Original Link: http://www.anandtech.com/show/4732/asus-p8p67-review
ASUS P8P67 Reviewby Brendan van Varik on September 8, 2011 10:45 AM EST
Today, we will be looking at the ASUS P8P67. Although the board has been available for some time, this is one of ASUS' cheaper full size ATX offerings. Considering it has a price tag of $155 ($140 with rebate), it offers quite a few useful features such as DIGI+ VRM, BT GO! (Bluetooth), a total of four USB 3.0 ports, and Quad-GPU CrossFireX support.
Even though the P8P67 does not offer as many features as the more expensive models in this range, or even some of the optional extras in the box which other boards come with in the same price range, it does perform better than you may have initially thought. The biggest complaint we have is the second PCIe x16 slot only operates in x4 mode, which does impact multi-GPU performance. The board's power consumption is also higher than other motherboards we have tested. Overall, I would say this motherboard is a good contender in the sub $160 price range but some of the additional extras which come with the ASRock P67 Extreme4 for example may be enough to sway people towards that board instead.
ASUS has decided to go with a blue and black color scheme, which is built upon a black PCB. The black and blue theme carries its way throughout the motherboard on to the expansion slots, RAM slots and the heat sinks as well.
Just like all of the latest ASUS range, their latest TPU (TurboV Processing Unit) and EPU (Energy Processing Unit) processors are on this motherboard. The EPU chip is designed to analyze the actual CPU loading and dynamically regulate the various system power saving and performance parameters in real time. By doing this, it creates an optimal energy saving configuration. The TPU takes care of the system performance - it automatically raises the systems clocks to provide the extra grunt whenever it is required and it also relieves parts of process-intensive tasks from the CPU.
Just like most motherboard manufacturers of the modern age, ASUS has designed the slot layout fairly well. With a GPU, or even two, you will still have a PCIe x1 slot available. They have also allowed for a two slot gap under the GPU which will allow the top card to breathe a little better when using a dual GPU configuration. Unfortunately, you will only be able to use one PCIe x1 slot when you have a dual slot graphics cards.
The P8P67 has a total of four SATA 6 Gbps connections available; however only two of them allow for a RAID array. The navy blue ports, which are on the Marvell controller, do not have RAID support whereas the gray PCH ports feature RAID 0, 1, 5 and 10. The four light blue ports are SATA 3 Gbps.
There are a total of four fan headers on the P8P67 and they are in what I would consider good locations. The CPU header is located above the socket, toward the top of the motherboard. There is another one labeled PWR_FAN; it is located just above the MemOK! button. To finish it off, there are two case fan connections, one of which is to the left of the CPU socket and the other one is located just above the front panel connections.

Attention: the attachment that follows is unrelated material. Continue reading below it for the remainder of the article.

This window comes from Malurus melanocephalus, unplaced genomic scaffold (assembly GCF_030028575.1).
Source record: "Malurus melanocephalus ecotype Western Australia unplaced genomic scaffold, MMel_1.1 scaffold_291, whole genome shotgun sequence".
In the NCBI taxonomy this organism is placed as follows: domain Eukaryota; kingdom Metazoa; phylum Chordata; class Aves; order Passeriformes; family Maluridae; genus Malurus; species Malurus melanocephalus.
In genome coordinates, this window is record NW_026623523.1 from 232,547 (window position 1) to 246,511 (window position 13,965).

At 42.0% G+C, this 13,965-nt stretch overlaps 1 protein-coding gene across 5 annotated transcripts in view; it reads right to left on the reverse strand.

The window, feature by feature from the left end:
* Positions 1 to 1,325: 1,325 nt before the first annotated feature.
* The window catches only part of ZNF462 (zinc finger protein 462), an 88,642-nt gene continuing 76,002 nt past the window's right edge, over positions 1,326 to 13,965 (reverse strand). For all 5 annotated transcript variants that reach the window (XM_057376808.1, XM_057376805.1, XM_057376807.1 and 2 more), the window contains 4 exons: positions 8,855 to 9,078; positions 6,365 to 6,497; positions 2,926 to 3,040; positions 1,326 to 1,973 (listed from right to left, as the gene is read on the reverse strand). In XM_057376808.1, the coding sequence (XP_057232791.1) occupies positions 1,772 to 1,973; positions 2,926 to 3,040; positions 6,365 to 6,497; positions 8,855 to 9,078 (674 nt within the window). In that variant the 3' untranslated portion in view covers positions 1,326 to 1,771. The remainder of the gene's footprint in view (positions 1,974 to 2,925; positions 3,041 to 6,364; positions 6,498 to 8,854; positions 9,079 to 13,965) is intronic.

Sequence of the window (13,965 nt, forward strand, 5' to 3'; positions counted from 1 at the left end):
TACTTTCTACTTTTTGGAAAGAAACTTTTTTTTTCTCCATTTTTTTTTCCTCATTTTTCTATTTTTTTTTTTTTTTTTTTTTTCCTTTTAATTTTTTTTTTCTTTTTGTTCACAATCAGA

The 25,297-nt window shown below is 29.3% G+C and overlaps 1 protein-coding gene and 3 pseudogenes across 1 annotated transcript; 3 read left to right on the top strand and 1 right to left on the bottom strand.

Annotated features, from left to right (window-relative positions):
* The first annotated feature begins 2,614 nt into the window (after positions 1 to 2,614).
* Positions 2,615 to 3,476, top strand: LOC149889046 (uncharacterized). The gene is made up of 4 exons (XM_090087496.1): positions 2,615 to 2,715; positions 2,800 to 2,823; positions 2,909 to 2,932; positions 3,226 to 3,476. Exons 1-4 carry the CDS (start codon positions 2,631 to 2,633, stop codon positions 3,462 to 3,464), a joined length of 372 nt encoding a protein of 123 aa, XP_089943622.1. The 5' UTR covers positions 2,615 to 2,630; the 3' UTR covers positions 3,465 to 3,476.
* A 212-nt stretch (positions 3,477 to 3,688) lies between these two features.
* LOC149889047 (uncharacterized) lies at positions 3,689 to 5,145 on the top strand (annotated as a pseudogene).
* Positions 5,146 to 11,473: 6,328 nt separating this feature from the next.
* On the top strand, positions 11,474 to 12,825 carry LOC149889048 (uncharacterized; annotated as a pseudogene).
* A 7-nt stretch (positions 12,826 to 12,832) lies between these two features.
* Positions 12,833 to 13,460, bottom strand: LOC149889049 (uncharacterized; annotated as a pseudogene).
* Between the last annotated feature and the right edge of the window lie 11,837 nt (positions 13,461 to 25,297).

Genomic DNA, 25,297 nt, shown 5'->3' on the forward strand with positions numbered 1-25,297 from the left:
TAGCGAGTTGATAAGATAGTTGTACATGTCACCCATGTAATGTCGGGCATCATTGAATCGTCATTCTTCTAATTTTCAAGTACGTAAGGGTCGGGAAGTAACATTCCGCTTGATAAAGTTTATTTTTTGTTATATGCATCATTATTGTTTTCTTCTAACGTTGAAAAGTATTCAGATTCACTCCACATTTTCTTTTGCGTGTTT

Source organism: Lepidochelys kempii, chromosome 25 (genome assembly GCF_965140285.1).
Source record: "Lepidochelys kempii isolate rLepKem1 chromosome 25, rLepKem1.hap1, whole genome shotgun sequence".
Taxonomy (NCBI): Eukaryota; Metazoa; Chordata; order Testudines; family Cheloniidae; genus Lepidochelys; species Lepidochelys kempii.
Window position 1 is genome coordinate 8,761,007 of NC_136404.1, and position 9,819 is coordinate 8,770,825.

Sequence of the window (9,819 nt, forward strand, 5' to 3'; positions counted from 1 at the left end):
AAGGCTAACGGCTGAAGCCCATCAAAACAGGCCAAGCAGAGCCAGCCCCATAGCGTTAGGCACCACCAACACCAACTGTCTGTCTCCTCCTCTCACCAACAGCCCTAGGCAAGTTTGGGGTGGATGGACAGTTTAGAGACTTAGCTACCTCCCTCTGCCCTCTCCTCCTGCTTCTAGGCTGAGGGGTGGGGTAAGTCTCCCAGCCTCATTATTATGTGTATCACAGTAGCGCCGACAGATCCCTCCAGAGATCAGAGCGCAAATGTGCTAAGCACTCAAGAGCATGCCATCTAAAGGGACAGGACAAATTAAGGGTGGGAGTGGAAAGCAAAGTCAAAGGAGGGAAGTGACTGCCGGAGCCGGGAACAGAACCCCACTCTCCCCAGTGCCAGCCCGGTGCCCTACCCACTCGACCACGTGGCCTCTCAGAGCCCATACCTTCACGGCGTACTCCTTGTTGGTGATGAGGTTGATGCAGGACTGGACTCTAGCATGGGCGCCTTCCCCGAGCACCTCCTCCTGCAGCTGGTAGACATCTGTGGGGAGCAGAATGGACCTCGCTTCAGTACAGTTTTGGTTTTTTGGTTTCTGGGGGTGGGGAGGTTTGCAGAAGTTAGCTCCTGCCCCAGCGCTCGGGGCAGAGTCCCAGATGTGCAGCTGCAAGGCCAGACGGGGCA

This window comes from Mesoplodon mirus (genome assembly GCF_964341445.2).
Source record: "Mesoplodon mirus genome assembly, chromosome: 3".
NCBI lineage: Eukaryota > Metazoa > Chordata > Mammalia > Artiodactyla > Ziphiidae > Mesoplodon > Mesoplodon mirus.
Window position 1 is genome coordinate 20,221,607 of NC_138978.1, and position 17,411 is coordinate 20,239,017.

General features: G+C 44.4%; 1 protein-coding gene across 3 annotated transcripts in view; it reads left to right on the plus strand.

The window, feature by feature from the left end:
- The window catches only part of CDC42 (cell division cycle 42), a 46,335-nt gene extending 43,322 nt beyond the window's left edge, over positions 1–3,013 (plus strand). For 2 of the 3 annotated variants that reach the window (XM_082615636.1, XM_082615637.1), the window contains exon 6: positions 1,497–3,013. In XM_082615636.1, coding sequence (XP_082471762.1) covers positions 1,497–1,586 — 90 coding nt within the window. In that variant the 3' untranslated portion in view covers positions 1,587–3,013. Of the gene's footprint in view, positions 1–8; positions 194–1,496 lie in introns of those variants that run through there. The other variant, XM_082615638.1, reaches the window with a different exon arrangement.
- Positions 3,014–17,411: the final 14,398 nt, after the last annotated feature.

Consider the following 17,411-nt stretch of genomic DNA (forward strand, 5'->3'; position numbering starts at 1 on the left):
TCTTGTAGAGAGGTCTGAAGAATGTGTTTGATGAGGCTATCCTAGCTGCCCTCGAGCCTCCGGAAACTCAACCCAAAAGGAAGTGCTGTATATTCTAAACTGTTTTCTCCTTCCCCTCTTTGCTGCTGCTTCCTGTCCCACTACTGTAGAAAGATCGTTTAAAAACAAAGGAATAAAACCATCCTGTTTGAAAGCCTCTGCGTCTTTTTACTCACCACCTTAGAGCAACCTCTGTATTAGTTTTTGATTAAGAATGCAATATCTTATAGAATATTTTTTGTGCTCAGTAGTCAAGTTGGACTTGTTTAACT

The back panel contains two PS/2 connectors, a SPDIF output, a total of six USB 2.0 and two USB 3.0 ports. A Firewire port is included as well as the built-in Bluetooth. To finish off, there is a single gigabit Ethernet port and the typical audio jacks.
When you enter the BIOS for the very first time, you’ll be faced with the screen below. If you want to do any serious tweaking, you will have to enter the Advanced Mode, which you can do by clicking on the button located in the top right-hand corner.
At a quick glance, the basic BIOS layout shows more or less everything you need. It shows the CPU and motherboard temperatures, the voltages, fan settings with the current fan speeds and the boot sequence, which is switchable.
You can update the BIOS with relative ease with a USB flash drive. You will need to be in Windows in order to download the BIOS from ASUS’ website and to extract the .ROM file. It my experience, my 8GB stick was not detected, which is most likely a compatibility issue. However I did have a 4GB flash drive which did work in flashing to the latest BIOS.
The BIOS features a full UEFI system and it is easy to use. Everything is located where you would expect it to be and I can only find two issues with the BIOS. During this review, I used the 1608 BIOS which does not report CPU temperatures correctly. I also experienced that selecting the ‘OC Tuner’ option in the BIOS made the motherboard lock itself into an infinite boot cycle which would not disappear without a full CMOS reset.
After I did my testing, I updated the BIOS to the 1808 release which appears to have solved the CPU temperature issue.
As you can see from the screenshot above, there are not very options to change your fan settings. Just like in the ASUS Suite (noted in the software section of this review), you can choose from a few presets to change the fan speeds or you can manually assign some of your own.
As the ASUS Suite software allows gives us an option to ‘Auto Tune’ our PC from within Windows, I figured I would start out there. The 'Fast' pre-set was tested, giving a 31% overclock. It has increased the BCLK to 103 and the multiplier is set at 42. The RAM also got a boost up to 1866MHz by using X.M.P profiling.
After an hour at full load under OCCT, CPU-Z reported a maximum voltage of 1.296v when under load – my previous tests revealed that this particular CPU needed between 1.32 and 1.34v (set in the BIOS with high Load Line Calibration/‘LLC’) to be completely stable. The minimum voltage went down to 1.27v which could be tweaked a little with different LLC settings.
Considering how the software had taken care of the overclock, I was eager to try out the ‘Extreme’ preset. Sadly the results were not as impressive - the system attempted to raise the BCLK from 103MHz which it was set at from the ‘Fast’ pre-set to 103.5MHz. The system fell over and produced a blue screen. Once the system had restarted itself, it attempted to raise the BCLK to 103.5MHz again. It failed for a second time and on the third restart it left me with the same overclock as I originally had on the 'Fast' pre-set.